A coworker came to my office one day in July with an amazing story: another coworker is a foster family for two siblings and the birth mother was pregnant again. To keep the siblings together, this family decided to take another child: a newborn, and with only about three days notice. Can you imagine? Preparing for 40+ weeks is still not enough time, but to grow from a family of four to a family of five, with an addition of a newborn, with only a few days notice…amazing.

The foster family (let’s call them the Browns, for now) took in the other two siblings when they are a little older, so the Browns didn’t have any infant gear. The panic in my office that day turned into action. I didn’t have anything to offer besides some burp cloths and receiving blankets: Harper was still using everything a newborn uses. I felt helpless for a minute…until I remembered my virtual mom groups on Facebook. I simply posted the following message on two “Mom” pages:

Donations needed: I have a coworker who is Fostering two older children while the courts terminate parental rights (and hope to eventually adopt them). Their birth mother just gave birth to a baby girl and this family wants to keep the siblings together. That means they will have a newborn in their home either tonight or tomorrow! This family doesn’t have anything for a baby (the other children were 2 and 4 when they came into the home). If you have anything to donate, please let me know. At this point, even boy clothes would be appreciated! A small group of us will come around to collect anything you have this weekend…thanks!

Within 24 hours I had over 40 comments. People were donating clothes, diapers, formula, car seats, strollers, exersaucers…everything. I was absolutely amazed at everyone’s generosity. Moms I’ve never met helping another mom they’ve never met. All the criticisms end when a Mom is in need. I had Moms delivering to my house, letting me pick up from their house, offering their house as a dropping point in another city. When I said I thought we had collected enough, I still had Moms offering help.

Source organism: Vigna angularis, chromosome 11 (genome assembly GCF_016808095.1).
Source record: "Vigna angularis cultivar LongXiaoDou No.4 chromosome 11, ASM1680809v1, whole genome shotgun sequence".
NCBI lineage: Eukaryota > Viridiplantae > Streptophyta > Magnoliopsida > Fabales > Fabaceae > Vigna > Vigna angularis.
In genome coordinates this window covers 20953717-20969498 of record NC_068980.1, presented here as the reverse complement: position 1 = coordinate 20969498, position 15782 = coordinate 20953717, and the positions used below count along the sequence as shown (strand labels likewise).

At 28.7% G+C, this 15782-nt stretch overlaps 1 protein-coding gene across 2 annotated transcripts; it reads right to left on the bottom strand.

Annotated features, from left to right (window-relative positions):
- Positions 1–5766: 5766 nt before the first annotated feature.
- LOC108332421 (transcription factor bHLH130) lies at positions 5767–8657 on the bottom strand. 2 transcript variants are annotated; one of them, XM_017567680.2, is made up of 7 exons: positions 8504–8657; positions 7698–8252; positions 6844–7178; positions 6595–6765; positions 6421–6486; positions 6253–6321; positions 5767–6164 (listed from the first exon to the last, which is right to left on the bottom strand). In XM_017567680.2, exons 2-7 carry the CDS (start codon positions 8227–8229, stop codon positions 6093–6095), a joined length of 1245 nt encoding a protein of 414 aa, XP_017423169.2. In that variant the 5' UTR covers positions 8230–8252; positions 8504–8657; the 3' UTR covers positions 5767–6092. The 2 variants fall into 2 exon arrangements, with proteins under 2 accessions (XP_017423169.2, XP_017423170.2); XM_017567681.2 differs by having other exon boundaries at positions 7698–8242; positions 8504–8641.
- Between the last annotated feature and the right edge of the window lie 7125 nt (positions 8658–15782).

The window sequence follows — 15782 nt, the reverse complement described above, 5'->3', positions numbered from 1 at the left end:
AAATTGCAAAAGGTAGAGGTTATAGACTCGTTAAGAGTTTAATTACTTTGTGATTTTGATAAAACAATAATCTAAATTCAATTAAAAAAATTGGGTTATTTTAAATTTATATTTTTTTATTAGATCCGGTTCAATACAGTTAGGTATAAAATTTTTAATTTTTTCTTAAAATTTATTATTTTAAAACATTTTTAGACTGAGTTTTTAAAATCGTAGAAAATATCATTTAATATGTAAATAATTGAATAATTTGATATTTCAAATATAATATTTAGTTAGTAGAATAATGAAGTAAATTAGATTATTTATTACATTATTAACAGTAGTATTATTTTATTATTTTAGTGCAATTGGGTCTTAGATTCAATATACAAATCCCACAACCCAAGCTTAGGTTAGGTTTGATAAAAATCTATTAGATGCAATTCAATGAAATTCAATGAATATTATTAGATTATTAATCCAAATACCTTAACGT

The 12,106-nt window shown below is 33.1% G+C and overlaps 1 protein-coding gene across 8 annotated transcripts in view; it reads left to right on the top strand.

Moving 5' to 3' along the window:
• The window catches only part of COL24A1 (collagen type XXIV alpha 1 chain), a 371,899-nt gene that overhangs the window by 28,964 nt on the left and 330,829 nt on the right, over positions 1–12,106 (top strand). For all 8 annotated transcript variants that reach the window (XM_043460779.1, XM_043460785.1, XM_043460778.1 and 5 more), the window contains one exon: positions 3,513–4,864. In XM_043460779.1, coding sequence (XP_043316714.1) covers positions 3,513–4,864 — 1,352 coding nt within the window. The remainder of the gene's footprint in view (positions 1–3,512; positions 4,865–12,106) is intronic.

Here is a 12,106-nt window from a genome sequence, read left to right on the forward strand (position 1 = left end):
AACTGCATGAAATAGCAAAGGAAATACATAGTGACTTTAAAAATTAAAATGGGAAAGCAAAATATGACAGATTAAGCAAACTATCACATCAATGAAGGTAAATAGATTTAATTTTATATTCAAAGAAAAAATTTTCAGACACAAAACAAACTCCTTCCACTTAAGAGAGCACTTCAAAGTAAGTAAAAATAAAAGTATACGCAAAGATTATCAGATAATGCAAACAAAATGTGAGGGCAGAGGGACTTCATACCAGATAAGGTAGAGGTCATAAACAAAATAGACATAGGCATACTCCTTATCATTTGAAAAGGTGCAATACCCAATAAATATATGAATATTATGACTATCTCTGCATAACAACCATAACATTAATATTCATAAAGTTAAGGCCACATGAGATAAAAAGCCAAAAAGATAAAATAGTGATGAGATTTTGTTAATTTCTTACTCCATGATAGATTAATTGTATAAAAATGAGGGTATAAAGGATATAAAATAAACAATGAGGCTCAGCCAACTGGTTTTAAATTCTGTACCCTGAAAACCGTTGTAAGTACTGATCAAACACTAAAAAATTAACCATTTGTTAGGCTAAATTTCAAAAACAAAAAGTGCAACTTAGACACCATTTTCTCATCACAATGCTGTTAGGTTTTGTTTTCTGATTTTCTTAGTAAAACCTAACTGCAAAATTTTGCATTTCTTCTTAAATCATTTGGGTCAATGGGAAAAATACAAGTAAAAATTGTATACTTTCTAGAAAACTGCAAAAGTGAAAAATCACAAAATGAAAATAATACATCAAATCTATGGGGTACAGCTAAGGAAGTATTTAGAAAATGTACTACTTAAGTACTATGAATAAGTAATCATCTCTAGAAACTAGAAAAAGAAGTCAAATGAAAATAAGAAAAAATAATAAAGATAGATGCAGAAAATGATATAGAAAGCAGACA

Ms. Brown came to my house that weekend and loaded her Jeep Liberty to the hilt. Every available space was full, and we still had items in my driveway with nowhere to fit. It took me the remainder of the week, brining a load a day to work, to transfer all the donations. I did get to see Baby I when she came that weekend, and she is a cutie! She was a tiny baby, much like Harper. I hope Baby I is as good of a baby as my Harper.

This experience made me grateful for the help of Moms around the county. We all rallied behind a Mom in need, and that’s what it means to be a community.

Tomorrow, Jacob is officially two weeks old. Or, -1, if you ask my mom. He’s still one week away from his due date. Where has the time gone?

I know family and friends have been asking for pictures. I’ve really meant well; we take a million photos. It’s the uploading them to the computer and then to a sharing site that I have been lacking. I’m exhausted. I know everyone warned us about how tired we would be, but there really is no preparing for this. Our strategy works well–I stay up a little late and get the midnight or 2ish feeding in before passing out. Hayden gets up for the middle-of-the-night feeding and the “early morning” feeding (which to me, right now, is about 7am). Then, we lay in bed with Jacob until around 10. Nothing happens in this house before 10am.

Gotta run–my parents have been here a lot and have just finished making dinner. We wouldn’t eat without them helping and our friends who drop off dinner for us. It takes a village!

http://s866.photobucket.com/albums/ab226/mayfieac77/Jacob-First%20Month/